Although the water level is frustratingly high there were still plenty of birds to watch including a party of 10 Avocet. Ruff numbers reached 15 and a flock of 200 Golden Plover were wheeling above attempting to find a suitable spot to pitch down on. A flock of 30 Black-tailed Godwit and some Redshank were the other contenders.

Most of the 230 Common Teal were feeding in the daisy stalk and reeds where the water had flooded further into the tank. Shoveler numbered 90 while Pintail were scattered everywhere today but in small numbers. The Tufted Duck flock reached 50 birds while Common Pochard mustered 10. We were walking back when all of the teal rose from the water and through the swirling melee emerged a fine adult Peregrine. The falcon’s target was not any ducks but the large numbers of Wood Pigeon feeding in the shrike stubble fields by Hares Lane. We couldn’t see if the raptor was successful but it caused quite a commotion.

A small flock of Redwing were along the hedgerow by Brook Furlong Lane and the Marsh Harrier put in an appearance.

Observers: Alyn Chambers, Frank Duff, Matt Gillet (images 8 & 10 & 12), WSM (images 1-7 & 9 & 11).

10.03.17. Birdlog

Out this afternoon starting at Ince where the pools held the regular pair of Mute Swan with both Mallard and Common Teal also present. A small flock of Chaffinch had a couple of Reed Bunting and a party of Long-tail Tit for company as they made their way along the hedgerows. The Manchester Ship Canal had a large number of Tufted Duck and Gadwall on the water with a single Great Crested Grebe in its summer plumage. There were 38 Mute Swan in the field alongside the Holpool Gutter and a pair of Marsh Harrier which were pair bonding high up above the turbines over No.4 tank.

Several Little and a Great White Egret were out on the Frodsham Score. The Raven and Black back-gulls were looking well fed alongside the dead sheep left to rot on the salt marsh. The mitigation pools were busy for once with Shoveler, Common Teal, Mallard and Pintail. There was also a dozen Golden Plover one was in summer plumage and these were then joined by a pair of Avocet and a single Black-tail Godwit. The water levels on No.6 are still high with no waders seen but plenty of ducks feeding in the daisy beds. Those that were present which were made up of Shoveler, Common Teal, Mallard, Pintail, Common Shelduck and Common Pochard.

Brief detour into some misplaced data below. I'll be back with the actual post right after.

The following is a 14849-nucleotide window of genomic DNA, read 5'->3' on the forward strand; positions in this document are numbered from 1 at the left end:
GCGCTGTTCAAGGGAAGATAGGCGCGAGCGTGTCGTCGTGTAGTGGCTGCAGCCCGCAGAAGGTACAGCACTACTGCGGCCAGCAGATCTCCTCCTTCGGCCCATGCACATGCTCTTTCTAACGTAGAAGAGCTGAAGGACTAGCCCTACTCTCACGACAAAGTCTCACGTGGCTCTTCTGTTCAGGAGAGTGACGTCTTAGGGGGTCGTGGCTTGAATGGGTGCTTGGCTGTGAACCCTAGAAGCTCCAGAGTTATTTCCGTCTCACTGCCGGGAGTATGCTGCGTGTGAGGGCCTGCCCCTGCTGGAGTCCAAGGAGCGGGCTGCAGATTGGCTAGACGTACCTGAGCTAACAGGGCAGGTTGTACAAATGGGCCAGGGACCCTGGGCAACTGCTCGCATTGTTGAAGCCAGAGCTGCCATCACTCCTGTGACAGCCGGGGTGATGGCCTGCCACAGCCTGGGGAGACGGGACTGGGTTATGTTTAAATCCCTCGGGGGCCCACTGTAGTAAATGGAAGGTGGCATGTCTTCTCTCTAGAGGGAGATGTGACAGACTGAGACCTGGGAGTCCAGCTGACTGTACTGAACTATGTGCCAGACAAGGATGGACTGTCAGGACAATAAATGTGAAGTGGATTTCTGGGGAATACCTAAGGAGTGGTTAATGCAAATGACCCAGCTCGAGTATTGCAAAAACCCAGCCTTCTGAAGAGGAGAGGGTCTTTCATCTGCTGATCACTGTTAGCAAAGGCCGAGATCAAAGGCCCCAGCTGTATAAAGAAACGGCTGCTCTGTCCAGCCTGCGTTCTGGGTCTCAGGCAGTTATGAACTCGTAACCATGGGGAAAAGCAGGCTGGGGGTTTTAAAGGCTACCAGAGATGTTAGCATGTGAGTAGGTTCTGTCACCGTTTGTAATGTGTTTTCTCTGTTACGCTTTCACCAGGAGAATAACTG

The flooded field along Lordship Lane and the junctions of 4 and 6 tanks had 4 more Mute Swan and a pair of Ringed Plover. A pair of Stock Dove was prospecting one of the owl boxes there. Raptors included Common Buzzard, Kestrel and Sparrowhawk were all seen on or over the banks of 4. A pair of released Red-legged Partridge vacated the lane to fly over the bank. Back by Ince Berth and a flock of 22 Little Egret were seen going to roost in the same trees as last year.

Observer and images: Paul Ralston.

09.03.17. Birdlog

A fine sunny day and the lure of the marsh after work was too more to refuse. I trundled down to the marsh with my old pot hole defying car front coil spring replaced.

Walking along Moorditch lane I met another birder who told me he had just seen a couple of Stonechat and a male Blackcap along the track on No.5 tank. As he departed a Cetti’s Warbler started to sing from the thickets alongside the ramp track. No a bad start to the evening watch. Continuing along the lane I set up my scope looking north over No.6 tank where the low sun was much easier to observe the birds. A large raft of Black-headed Gull were bathing on the water before they left for the estuary. A flock of 250 Dunlin were joined by 6 Avocet, 7 Black-tailed Godwit, 9 Ruff, 34 Golden Plover and a small number of Redshank.

A couple of Marsh Harrier were quartering the reed beds and later one was perched half way up a reed stem on the edge of the northern banks where a gathering of Common Shelduck and Mallard were curious by its presence. The Raven numbers were filtering south from the direction of Frodsham Score and one stopped off to give one of the harriers a bit of grief.

Ducks were engaged in pair bonding or nuptial displays and apart from the commoner species there was also still Pintail, 300 Common Teal and 8 Common Pochard.

A group of 500 Starlings past through while a Merlin shot over the daisy beds disrupting the roosting waders.

The herd of Whooper Swan were again beyond the blue slurry tank fields close to Hillview Farm.

Observer: WSM (and images).

A Great Grey Day – Frodsham Marsh